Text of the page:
Posada wants respect. The Yankees cannot afford to lose him. Make him a serious offer and get him signed. He is one of the best catchers in baseball and a career Yankee. Furthermore, there is no one suitable to replace him. This should be a done deal. 3 years, 40-42 million.
Rivera wants to feel love. The front office to him is too cold and calculating. Another Yankee lifer, there is no one with a better closer mindset in the history of the game. When Rivera gets beat, it's never mental. However, at his age, most teams are not looking to break in a new 38 year old closer, so it's likely he returns for 2 years for between 26 and 30 million.
Bobby Abreu has a 16 million dollar team option, and despite the high cost, it's likely the team will bring him back because it is effectively a one year deal. With the team in transition, the goal is to avoid signing older players to long deals.Jose Molina is also a free agent, and proved a steady, reliable, and defensively superior, backup. Bring him back as well. 2 years, 5 million, should do the trick.
At first glance, it appears "I'm bringing them all back," but I'm not. Pettitte's decision is his choice, and there's always the option of letting Abreu walk. Posada, Rivera, and Molina, however, are pretty much necessary. Of those, Molina is most expendable, but only if you liked watching Wil Nieves hit...er, not hit...four times a week last year.
With A-Rod gone, Wilson Betemit is now a starting player. That means FA Miguel Cairo is an option for utility. Cairo has been extremely reliable in his various stints with the Yankees, and deserves the chance to come back.
Betemit needs to lose some weight, however. The bulk made him slower in the field, at the plate, and on the bases. He has a very quick powerful stroke when fit, however, he needs to lay off those low breaking balls. If he comes back in shape, a full season's work with Kevin Long should pay off to the tune of .265 20-25 HR, and 70-80 RBI. It's not A-Rod, but it will do.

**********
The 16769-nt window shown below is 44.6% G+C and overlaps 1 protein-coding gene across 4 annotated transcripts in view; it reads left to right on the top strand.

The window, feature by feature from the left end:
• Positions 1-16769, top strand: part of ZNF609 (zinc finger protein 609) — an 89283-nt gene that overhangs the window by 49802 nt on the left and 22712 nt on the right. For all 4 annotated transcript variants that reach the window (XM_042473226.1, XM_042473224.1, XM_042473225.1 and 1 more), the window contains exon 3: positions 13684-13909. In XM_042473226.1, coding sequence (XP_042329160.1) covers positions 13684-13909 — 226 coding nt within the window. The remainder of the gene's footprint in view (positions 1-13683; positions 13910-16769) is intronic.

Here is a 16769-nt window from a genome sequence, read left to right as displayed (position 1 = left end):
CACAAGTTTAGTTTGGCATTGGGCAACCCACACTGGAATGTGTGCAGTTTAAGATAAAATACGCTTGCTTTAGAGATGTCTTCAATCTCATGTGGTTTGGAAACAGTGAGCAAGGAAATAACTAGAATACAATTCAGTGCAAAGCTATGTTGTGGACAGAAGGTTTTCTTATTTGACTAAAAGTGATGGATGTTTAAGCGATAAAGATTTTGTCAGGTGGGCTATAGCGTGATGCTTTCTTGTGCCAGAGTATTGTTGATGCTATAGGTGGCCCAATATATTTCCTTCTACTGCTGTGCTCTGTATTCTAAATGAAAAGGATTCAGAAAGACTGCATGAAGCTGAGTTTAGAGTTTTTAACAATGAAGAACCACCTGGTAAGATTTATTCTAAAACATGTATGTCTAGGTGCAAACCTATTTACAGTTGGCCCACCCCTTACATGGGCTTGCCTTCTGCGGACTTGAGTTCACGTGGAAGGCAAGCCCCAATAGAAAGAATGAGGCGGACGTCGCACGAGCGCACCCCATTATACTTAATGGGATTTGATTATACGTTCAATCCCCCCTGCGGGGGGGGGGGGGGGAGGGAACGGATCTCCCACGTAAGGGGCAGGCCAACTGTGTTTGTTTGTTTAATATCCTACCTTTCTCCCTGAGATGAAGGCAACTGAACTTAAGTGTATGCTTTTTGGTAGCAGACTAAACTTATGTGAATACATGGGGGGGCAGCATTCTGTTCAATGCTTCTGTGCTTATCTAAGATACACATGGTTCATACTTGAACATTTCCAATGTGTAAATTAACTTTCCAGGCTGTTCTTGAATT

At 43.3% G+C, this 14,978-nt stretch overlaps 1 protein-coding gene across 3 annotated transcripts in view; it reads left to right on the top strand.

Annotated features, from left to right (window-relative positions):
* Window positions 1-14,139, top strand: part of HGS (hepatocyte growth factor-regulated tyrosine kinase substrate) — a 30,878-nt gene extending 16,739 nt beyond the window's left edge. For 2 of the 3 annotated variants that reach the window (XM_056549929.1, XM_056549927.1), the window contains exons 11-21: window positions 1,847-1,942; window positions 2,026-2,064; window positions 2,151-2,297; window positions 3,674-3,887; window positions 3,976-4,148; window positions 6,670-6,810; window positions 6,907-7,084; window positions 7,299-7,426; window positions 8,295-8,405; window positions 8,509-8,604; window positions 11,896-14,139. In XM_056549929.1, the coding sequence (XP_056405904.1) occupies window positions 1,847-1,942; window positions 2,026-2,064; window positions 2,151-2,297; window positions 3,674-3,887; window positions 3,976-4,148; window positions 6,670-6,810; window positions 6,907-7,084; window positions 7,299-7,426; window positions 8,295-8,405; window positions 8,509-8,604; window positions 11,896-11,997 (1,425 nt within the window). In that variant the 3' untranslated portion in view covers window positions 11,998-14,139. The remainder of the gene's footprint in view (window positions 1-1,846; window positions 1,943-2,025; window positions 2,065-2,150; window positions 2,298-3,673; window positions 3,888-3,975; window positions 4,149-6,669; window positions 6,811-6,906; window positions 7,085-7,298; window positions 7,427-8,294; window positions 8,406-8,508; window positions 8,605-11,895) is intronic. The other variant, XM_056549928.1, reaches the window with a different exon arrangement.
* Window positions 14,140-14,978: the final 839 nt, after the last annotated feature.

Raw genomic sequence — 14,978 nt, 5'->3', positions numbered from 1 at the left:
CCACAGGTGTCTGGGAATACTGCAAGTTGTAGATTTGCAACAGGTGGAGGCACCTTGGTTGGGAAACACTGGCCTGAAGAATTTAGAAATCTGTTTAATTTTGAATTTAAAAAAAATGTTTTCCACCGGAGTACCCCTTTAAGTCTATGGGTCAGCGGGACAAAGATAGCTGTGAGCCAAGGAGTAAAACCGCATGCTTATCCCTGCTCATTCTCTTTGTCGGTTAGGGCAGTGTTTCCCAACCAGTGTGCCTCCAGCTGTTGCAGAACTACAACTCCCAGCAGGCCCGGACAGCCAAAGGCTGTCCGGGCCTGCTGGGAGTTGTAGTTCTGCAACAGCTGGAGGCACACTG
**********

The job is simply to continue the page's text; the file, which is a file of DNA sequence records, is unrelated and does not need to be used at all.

Robinson Cano needs to stay at second.
Damon and Hideki Matsui need to split time between LF and DH. This will keep both of them fresh year round. Melky Cabrera is now the full time, every day centerfielder.
Jason Giambi needs to stay on the bench. Really, I just wish this guy wasn't on the roster anymore. He's nothing more than a waste of space, and aside from 2002 and 2005, was never really that serviceable. He came to this team as Jim Thome, and will go out as John Jaha. However, they're going to make every effort to get something from him, so he will likely be in there at first base. Cross your fingers and hope he can stay healthy. If Jaha can hit 35 homers and knock in 111 in 1999, maybe Giambi can do the same this year.
Bringing Abreu back would most certainly not be the wrong move. However, given the team's age, I believe it may be a better option to sign Japanese free agent Kosuke Fukudome. Aside from Norihiro Nakamura (who never really got a shot) and the awful Tsuyoshi Shinjo, no Japanese hitter has disappointed. Fukudome is billed as - get this - not Japanese Abreu, but Abreu. Furthermore, he has more range defensively, is young, and is known for conducting himself with class, humility, loyalty to the team, and simplicity. That means no orange armbands or dyed blonde hair. If you combined Abreu's skills with Hideki Matsui's personality, you'd have Fukudome. And you can sign him for a few years. He's only 29. There will be an adjustment period (particularly those darn two seam fastballs!) but 2-3 years down the road, the Yankees will be a better team as a result.
Also going with the Japanese flavor, sign Hitoki Iwase. He's 32, but he throws a good fastball and splitter. Furthermore, while Japanese starters have struggled to adapt to MLB, Japanese relievers have done a great job. Guys like Shigetoshi Hasegawa, Kaz Sasaki, Akinori Otsuka, Takashi Saito, and regrettably Hideki Okajima, have all come over and produced strong results. And the best part about Iwase? He's left handed.
For some American flavor, sign Kerry Wood as a reliever for 2 years and 8 million. Offer him incentives based on appearances that could make the deal worth up to 12 million. He instantly becomes an option as setup man.